Sadly, many breeders you will run across on the internet will offer their puppies to be picked up anytime after 5 weeks of age. These breeders are not looking out for you, not looking out for the puppy, they are just tired of putting time and money into the puppy, and want it “gone”.
After a puppy is born, the mother does most of the “dirty work” with puppies. She feeds them, she cleans them, and she eats their feces. When the puppies are around 5 weeks old, she stops cleaning them as well, but she will keep feeding them. Even though puppies are small, a litter of them can generate a great deal of mess. They don’t care “where” they “go”, who steps in it or who lays in it. It’s the humans job to make sure they are kept cleaned up.
At six weeks of age, the weaning process begins. This is when the puppies are gradually seperated from their mother. An hour or so the first day, then a couple hours more the next, and so on. The puppies also begin to puppy food. At this age, their puppy food usually is a mixture of puppy food soaked in condensed milk, and baby cereal is also typically added. Most breeders soak the food until it is about the consistancy of catsup. Keep in mind that when puppies eat, they’re not clean eaters. They step in it, slip in it, lay in it- and some puppies become coated in it. So, the puppies need cleaned after each feeding to prevent them from being one big sticky mess.
Puppies at this age are messy, and a great deal of breeders (not reputable ones) want these puppies sold and taken as soon as possible to avoid having to go through all of this. It’s very time consuming to care for a litter, and many breeders are only in it for the money, so they allow the puppies to be taken at 5-6 weeks.
The thing that many people don’t see to understand is that puppies need to be kept with the litter to get proper socialization. After 6 weeks of age they don’t need their mother like they did when they were younger, but the do need their siblings. This is when they learn how to interact with others, how to share, they become very playful with their brothers and sisters, and when they go to sleep, most of the time they all pile up on each other and sleep as one big glob of puppies. They interact with their litter mates so much at this age, it’s awful that some of these breeders are so greedy that they want to starve the puppies of this learning experience.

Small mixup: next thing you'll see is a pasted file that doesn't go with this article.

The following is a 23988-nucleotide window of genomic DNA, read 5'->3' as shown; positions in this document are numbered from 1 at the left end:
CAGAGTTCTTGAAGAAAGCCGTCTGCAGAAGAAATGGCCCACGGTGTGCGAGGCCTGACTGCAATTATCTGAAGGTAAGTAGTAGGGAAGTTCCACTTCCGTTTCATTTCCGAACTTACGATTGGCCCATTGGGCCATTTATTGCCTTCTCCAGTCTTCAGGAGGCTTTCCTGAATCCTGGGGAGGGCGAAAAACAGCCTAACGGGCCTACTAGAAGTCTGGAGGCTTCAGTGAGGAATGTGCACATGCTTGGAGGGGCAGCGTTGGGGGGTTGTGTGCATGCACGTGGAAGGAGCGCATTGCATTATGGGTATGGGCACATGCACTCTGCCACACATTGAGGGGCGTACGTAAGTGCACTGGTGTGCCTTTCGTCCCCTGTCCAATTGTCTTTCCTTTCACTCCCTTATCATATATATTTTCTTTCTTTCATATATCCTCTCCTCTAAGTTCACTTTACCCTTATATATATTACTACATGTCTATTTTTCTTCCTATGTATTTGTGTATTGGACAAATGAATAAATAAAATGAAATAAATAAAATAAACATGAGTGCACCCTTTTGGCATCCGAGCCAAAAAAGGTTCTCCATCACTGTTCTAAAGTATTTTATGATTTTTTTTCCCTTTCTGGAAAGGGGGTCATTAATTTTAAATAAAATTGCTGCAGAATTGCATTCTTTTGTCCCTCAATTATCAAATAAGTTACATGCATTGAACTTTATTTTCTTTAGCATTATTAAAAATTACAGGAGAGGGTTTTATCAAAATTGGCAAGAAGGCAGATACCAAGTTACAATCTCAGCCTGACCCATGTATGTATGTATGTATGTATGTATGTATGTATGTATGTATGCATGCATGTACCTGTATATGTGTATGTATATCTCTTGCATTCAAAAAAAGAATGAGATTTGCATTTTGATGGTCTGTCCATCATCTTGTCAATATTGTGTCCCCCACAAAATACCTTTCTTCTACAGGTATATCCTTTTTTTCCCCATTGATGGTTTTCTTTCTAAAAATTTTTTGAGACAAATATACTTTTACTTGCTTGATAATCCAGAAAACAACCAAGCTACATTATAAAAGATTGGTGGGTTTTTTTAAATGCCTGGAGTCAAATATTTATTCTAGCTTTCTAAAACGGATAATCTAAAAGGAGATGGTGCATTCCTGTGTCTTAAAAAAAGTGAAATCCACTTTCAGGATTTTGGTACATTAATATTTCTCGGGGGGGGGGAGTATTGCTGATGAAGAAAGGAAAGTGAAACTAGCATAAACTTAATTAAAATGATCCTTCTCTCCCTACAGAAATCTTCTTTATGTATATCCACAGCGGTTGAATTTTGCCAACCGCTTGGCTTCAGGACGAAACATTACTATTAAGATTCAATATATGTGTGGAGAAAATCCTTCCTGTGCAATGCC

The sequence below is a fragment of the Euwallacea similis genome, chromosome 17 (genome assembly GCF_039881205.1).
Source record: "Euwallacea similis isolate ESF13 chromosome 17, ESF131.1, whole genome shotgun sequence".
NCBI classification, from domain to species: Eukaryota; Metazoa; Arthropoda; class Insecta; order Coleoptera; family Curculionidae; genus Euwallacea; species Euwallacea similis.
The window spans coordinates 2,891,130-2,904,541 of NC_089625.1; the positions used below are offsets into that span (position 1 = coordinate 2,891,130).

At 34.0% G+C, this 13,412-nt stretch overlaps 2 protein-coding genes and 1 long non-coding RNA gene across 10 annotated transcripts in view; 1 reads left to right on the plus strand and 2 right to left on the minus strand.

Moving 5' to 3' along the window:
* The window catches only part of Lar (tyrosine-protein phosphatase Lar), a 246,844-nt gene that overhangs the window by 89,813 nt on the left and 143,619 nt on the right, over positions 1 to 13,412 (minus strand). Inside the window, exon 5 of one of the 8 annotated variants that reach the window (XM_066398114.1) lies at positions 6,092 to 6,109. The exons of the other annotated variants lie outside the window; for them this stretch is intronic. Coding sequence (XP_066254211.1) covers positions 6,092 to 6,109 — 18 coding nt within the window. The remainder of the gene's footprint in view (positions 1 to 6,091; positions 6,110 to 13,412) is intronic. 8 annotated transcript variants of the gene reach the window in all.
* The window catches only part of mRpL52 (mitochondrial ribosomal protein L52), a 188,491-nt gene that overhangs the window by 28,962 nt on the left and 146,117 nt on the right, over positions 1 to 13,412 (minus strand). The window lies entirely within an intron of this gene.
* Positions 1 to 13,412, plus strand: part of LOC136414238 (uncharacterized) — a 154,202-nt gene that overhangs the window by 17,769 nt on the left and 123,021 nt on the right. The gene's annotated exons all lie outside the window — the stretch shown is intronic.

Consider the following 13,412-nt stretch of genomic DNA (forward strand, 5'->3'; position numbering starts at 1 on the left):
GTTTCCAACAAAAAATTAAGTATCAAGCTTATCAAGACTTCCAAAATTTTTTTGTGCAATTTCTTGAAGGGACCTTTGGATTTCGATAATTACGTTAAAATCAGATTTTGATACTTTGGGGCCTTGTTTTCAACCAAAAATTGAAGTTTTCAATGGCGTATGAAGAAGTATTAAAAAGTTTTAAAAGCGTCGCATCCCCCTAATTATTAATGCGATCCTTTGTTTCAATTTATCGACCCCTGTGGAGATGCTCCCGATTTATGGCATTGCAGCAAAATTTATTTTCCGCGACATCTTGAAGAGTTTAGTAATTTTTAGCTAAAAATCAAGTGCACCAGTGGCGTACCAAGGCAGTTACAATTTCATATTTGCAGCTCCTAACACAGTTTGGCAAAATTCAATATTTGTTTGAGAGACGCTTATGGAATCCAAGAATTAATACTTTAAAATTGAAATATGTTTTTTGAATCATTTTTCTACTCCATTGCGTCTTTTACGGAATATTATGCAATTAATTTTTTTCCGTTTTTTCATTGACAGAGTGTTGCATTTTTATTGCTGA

Many pet owners don’t understand why waiting a couple weeks longer is important either. They feel that the sooner they get their puppy, the better… this is very untrue. Taking a puppy too soon can lead to temperament problems. What does that mean? It means you could end up with a cute cuddly puppy that turns into a dog that does not get along well with other dogs or people. If you have children or even have children who visit you- this can be very bad. Kids tend to make a great deal of dogs a little nervous. Kids are unpredictable in their movements, young ones are not real graceful and an innocent movement can lead to a child being bitten if you have a dog with a bad temperament.
Some puppies require an even long socialization time. A good breeder will know how each individual puppy is doing by keeping a close eye on the litter. They know which puppy is a tad on the shy side and needs a little more time, they know who the most outgoing puppy is, the most frisky, etc. Some breeders will not even let you take the puppies until they’re 8, 10 or even 12 weeks of age. This all depends on the individual puppy, and how he is coming along. If the breeder feels the puppy needs more time, give them more time. Usually a breeder is planning on keeping some of the puppies from the litter (which is the reason they bred the litter in the first place) and your puppy will have littermates there to play with and learn from during that extra time. It is much better to wait to get your puppy than to take him too soon and have temperament issues.
Even after you get your new puppy home, you still need to work on socialization. Your puppy needs to be handled, cuddled (of course) and introduced to new people and new things. Puppies learn so much at a very young age, and all this will make them into the wonderful dog that you wanted in the first place.
One thing I hear pet owners complain about most is trimming nails on their pet. They never fooled around with it when the dog was a puppy, and then the dog “flips out” when they go to do his nails. The reason is because the puppy wasn’t used to having his feet touched much. This needs to start instantly. You don’t actaully have to trim the nails constantly, but you should be handling the puppies feet, combing and brushing the puppy and getting him used to being groomed. This is true if you have a Labrador Retriever, Chihuahua, Shih-tzu, Poodle, Schnauzer- every breed. All dogs require nail trimming and ear cleaning on a regular basis- it’s your job to make sure the dog is used to it.
If a breeder is offering to let you take the puppy prior to it being 8 weeks old, I suggest you locate another breeder. The “price” may be right, but the breeder is wrong. In most states, it’s actaully against the law to allow a puppy to leave the litter prior to 8 weeks of age.
The Wonderful World of Sidy Boy